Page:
London: Family environment during pregnancy and a baby’s first year of birth predicts the way the child develops emotionally, a study found.
The results highlight the importance of the family system in children’s emotional development along with the early mother-child relationship.
“The children may have developed these emotional regulation strategies in order to adapt to their family environment. This adaptation may partly explain the children’s later risk for anxiety disorders and difficulties in social relationships,” said Jallu Lindblom from University of Tampere in Finland.
The participants in the study were 79 ten-year-old children from different family types and were shown pictures of happy faces and angry faces.
The research used a technique called the dot probe task that is based on reaction speed, which indicates automatic and often unconscious ways of dealing with emotion.
The results were interpreted from the point of view of emotional regulation.
The children from cohesive families — family where parents have a good marital relationship and have a close relationship with the baby — first pay attention to the threatening stimuli, but subsequently disengage from such stimuli.
Disengaging from threatening stimuli also demonstrates an efficient and flexible ability to regulate negative emotional experiences.
However, children from disengaged families — they first focused their attention towards the threatening stimuli, but then, unlike the first group, moved their focus away from the stimuli rather than disengaging from them.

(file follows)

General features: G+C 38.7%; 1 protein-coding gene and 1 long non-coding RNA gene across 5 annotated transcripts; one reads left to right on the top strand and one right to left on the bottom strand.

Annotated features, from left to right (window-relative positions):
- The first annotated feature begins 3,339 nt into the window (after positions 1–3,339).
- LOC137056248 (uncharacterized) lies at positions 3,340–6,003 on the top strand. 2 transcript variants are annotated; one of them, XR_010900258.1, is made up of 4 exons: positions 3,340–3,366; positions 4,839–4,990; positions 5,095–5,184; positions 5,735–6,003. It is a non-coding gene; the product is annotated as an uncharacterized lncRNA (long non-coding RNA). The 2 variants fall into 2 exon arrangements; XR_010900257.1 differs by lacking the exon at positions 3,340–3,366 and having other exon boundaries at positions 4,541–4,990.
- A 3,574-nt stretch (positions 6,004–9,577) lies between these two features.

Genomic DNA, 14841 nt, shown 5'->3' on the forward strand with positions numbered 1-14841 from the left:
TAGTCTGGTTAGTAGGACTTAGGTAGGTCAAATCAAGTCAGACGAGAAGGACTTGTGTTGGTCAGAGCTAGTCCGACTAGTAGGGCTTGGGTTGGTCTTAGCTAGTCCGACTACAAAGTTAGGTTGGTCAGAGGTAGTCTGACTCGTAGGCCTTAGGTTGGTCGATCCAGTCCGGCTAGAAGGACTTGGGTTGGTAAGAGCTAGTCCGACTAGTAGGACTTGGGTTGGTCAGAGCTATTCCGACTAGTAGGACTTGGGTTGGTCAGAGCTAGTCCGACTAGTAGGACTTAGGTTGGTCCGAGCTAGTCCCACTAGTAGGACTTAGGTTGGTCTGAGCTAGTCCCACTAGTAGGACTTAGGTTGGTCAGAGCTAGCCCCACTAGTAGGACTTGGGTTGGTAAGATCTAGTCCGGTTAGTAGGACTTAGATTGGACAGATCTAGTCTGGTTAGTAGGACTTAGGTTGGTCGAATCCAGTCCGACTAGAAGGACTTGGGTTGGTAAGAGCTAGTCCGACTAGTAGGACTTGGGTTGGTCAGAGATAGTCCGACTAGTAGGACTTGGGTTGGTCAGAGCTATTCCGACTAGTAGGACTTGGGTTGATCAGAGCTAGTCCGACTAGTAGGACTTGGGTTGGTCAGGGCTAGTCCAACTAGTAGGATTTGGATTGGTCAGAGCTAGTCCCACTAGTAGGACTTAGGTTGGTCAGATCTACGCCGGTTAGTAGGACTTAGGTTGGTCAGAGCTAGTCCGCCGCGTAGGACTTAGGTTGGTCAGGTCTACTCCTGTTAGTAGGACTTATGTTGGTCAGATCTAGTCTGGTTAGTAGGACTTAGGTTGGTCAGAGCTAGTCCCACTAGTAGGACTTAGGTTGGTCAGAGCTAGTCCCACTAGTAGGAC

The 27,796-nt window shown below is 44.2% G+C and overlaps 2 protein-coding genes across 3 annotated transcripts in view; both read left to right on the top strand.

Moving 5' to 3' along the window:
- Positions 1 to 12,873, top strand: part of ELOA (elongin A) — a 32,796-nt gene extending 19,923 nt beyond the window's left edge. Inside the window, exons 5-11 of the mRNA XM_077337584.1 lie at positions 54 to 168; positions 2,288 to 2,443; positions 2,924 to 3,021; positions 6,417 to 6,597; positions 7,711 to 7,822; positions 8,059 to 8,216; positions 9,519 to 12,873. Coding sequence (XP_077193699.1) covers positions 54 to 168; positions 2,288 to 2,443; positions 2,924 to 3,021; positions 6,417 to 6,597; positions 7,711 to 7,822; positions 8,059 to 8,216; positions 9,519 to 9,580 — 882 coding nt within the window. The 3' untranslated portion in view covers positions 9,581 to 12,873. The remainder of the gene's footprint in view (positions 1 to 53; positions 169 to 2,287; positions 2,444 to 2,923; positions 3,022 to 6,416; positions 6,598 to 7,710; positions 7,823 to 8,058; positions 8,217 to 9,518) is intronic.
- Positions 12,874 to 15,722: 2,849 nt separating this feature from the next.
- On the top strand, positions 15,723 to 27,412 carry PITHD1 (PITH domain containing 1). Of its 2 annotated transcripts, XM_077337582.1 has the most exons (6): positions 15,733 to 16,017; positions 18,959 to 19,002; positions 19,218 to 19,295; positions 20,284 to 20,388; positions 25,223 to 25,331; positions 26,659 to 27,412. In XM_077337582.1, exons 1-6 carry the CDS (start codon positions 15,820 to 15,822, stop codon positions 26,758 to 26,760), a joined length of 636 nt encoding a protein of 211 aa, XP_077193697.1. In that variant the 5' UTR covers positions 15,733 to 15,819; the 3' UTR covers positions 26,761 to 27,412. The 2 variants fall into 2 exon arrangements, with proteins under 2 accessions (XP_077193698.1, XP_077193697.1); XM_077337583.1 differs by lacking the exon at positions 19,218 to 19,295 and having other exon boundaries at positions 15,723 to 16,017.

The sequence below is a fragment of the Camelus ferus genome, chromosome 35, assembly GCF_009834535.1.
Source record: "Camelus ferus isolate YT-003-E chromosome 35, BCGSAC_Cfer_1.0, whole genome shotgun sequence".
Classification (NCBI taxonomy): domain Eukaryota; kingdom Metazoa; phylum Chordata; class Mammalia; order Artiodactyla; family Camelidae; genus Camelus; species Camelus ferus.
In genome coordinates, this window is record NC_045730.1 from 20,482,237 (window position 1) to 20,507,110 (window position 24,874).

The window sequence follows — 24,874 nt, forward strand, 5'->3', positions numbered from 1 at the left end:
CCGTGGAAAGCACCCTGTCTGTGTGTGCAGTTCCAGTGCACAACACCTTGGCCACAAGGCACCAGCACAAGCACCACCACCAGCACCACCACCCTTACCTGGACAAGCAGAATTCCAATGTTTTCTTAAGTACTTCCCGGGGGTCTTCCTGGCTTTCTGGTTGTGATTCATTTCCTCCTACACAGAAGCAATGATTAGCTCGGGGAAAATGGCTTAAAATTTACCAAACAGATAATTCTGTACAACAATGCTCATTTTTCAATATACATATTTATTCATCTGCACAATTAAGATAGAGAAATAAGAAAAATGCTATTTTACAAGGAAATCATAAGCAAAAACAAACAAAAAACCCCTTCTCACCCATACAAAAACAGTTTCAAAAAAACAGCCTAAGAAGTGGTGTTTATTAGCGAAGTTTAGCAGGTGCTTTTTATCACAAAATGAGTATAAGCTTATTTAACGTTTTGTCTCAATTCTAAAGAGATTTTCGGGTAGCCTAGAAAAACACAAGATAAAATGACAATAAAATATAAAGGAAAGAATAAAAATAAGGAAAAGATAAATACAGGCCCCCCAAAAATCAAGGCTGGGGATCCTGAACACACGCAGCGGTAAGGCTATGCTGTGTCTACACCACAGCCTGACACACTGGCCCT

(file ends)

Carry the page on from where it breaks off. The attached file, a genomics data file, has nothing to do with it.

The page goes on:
Children from enmeshed families — families where the parents have difficulties in maintaining family boundaries and lack self-confidence — focused their attention towards the threatening stimuli and kept their attention on them.
Getting stuck on threatening stimuli is often associated with difficulties in regulating negative emotional experiences.
“This research widens the scope of the dominant conception in attachment theory, which highlights the importance of the mother-child relationship. The family should be regarded as a whole, including early parenting by fathers and the marital relationship. This is something that should be taken into account in child health clinics and antenatal classes,” Lindblom stated.